Philly Devo Develops the New Wave

Philly Devo's development team has helped scores of cyclists access the wide world of bike racing and their presence in Women's and Open categories is invaluable.

Philly Devo Develops the New Wave
The laughter was contagious and I still have not recovered.

Under the shade of sycamore, oak, and cherry trees lining the Victorian-studded streets of West Philadelphia last weekend, I was greeted by teammates of the Philly Devo (pronounced dee-vo) race team who were gathered to celebrate the conclusion of another successful season.

Launched in 2015 as Women Bike PHL, a program aimed at promoting women's bicycle racing development, the organization rebranded in 2023 as Philly Devo to cultivate a greater sense of belonging for cyclists of marginalized genders including women, trans, femme, non-binary, and gender-nonconforming riders.

The network of Philly Devo alums, coaches, and mentors has risen to over 180 riders since its inception in 2015.

Applicants who join the program need no competitive experience and are progressively introduced to racing tactics while refining skills to safely compete in sanctioned races. Philly Devo showcases road riding that's unique to the Philadelphia region while ensuring riders develop group ride leadership skills. The network of alums, coaches, and mentors has risen to over 180 riders.

Learning to race together, riders forge deep bonds during an early-season team camp, two weekly practices, and a commitment to racing in events such as the Lower Providence Criterium, Shippensburg Scurry, and Historic Riverton Criterium. Rocking a badass kit only sweetens the deal, and Voler Apparel has supported the team over the years with custom design, sizing, and sponsorship of their USA-made gear. For better or for worse, energy domes are not included.

At the conclusion of the spring Devo program, riders are equipped with the skills and resources to continue racing. In accordance with USA Cycling, the governing body for bike racing in the US, by finishing sanctioned races and earning performance points, riders can advance in categories from novice (cat. 5 or 4) to elite (cat. 2 or 1). Women's and Open race categories are chronically under-resourced and the presence of Devo participants, alums, and supporters is a powerful motivator for race directors to prioritize and invest in these categories.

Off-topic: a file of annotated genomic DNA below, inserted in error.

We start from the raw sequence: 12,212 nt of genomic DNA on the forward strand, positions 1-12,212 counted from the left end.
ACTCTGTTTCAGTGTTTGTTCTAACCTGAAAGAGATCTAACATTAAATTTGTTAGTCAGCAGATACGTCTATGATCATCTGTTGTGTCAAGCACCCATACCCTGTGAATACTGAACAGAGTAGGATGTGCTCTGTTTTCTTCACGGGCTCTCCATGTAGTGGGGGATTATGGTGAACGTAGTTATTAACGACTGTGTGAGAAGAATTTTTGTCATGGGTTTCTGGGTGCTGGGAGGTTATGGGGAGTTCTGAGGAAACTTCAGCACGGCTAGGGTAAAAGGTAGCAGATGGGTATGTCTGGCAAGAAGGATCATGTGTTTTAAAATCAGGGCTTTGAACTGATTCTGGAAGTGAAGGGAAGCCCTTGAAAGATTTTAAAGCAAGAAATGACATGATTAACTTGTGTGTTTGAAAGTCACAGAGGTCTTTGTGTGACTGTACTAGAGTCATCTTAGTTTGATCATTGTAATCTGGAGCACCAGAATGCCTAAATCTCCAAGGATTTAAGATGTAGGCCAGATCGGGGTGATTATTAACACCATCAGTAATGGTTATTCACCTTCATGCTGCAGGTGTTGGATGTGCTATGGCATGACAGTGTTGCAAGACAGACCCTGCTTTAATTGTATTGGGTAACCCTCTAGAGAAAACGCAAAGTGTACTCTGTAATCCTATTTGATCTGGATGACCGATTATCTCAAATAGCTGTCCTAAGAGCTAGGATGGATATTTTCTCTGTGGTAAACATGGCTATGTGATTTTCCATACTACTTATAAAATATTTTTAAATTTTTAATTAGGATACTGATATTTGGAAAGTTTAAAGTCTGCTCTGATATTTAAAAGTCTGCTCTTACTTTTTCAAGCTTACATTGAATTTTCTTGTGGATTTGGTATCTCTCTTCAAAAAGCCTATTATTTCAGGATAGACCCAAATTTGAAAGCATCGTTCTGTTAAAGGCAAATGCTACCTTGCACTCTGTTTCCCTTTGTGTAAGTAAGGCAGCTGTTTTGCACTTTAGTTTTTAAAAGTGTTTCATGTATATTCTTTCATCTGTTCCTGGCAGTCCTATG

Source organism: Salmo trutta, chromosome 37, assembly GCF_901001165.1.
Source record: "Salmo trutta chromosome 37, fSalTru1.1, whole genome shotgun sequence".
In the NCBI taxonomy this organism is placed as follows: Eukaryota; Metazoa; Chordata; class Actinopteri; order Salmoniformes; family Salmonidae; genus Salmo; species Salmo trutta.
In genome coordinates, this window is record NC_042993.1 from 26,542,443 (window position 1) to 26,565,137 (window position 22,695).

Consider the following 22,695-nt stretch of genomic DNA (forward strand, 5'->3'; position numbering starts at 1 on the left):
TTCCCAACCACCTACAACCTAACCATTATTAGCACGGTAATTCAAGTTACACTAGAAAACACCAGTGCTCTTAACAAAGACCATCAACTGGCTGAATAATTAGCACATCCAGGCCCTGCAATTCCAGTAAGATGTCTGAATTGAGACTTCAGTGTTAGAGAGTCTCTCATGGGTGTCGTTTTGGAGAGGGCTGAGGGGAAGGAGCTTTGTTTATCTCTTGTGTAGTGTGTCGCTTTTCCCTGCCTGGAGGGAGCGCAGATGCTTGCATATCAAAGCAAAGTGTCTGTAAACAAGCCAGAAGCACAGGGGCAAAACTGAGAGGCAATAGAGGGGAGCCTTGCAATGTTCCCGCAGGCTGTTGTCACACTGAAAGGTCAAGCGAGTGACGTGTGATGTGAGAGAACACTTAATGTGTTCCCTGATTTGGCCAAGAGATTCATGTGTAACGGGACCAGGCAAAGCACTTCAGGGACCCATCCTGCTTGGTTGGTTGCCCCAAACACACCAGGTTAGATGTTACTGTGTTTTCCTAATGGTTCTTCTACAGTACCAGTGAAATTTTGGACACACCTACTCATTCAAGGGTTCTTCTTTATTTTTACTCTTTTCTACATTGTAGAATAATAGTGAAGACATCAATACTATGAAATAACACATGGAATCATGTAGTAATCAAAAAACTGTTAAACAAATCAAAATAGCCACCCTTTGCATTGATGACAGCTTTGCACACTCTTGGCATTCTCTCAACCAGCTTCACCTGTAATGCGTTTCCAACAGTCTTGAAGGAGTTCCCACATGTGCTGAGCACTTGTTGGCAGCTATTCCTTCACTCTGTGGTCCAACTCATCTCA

Beyond the lens of racing, Philly Devo is all about fostering a fun and supportive environment. When asked about the most important lesson they've learned since starting with Philly Devo, Ross replied "to care about the other riders who are riding with you because in the end the most important thing is that everybody has a good time and that everyone stays safe. And so I think even if it means slowing down or taking a different route, making sure that everybody is comfortable and having their needs met is much more important than pushing yourself on any given day or doing things the way that you want to."

One can swim endless laps in the deep pool of collective knowledge accumulated by so many riders over so many years. Whether registering for a first race, navigating the perplexities of race categories, or overcoming personal challenges outside the world of bikes (yes, I admit, a world exists outside of bikes), the Philly Devo family has got each others' backs. At the starting line of any given event, these riders know that they are never alone and can always count on each others' support.

It's no big news that cycling (for transportation, recreation, and competition) is dominated by white male riders. Diversification is stifled by subtle informal barriers at every single turn. Recently, however, the organizations that govern international and domestic bicycle racing have moved to systematically prohibit transgender women from participating in sanctioned events. Formal policies policing human bodies and restricting certain people from competing is a violent and existential threat to the entire sport.

To reiterate a few ideas from a recent statement by Philadelphia Bike Expo:
1) creating regulations that seek to exclude some women based on their bodies has broader repercussions for all women;
2) solidarity between cisgender and transgender athletes is not only possible, but necessary;
3) we must continue to break down barriers and create more access for everyone to experience the joy of cycling in all its forms, in whatever small ways we can.

An uplifting rider lifting up their ride. Jen's passion for powerlifting exudes.

Though the 2023 road development program has come to a close, you can still find teammates on the starting line of the Ardmore Rock n' Ride criterium later this August. When you see them in the field, cheer them on! If you're interested in joining Philly Devo in future seasons, keep an eye out on their Instagram for information sessions and to drop an application.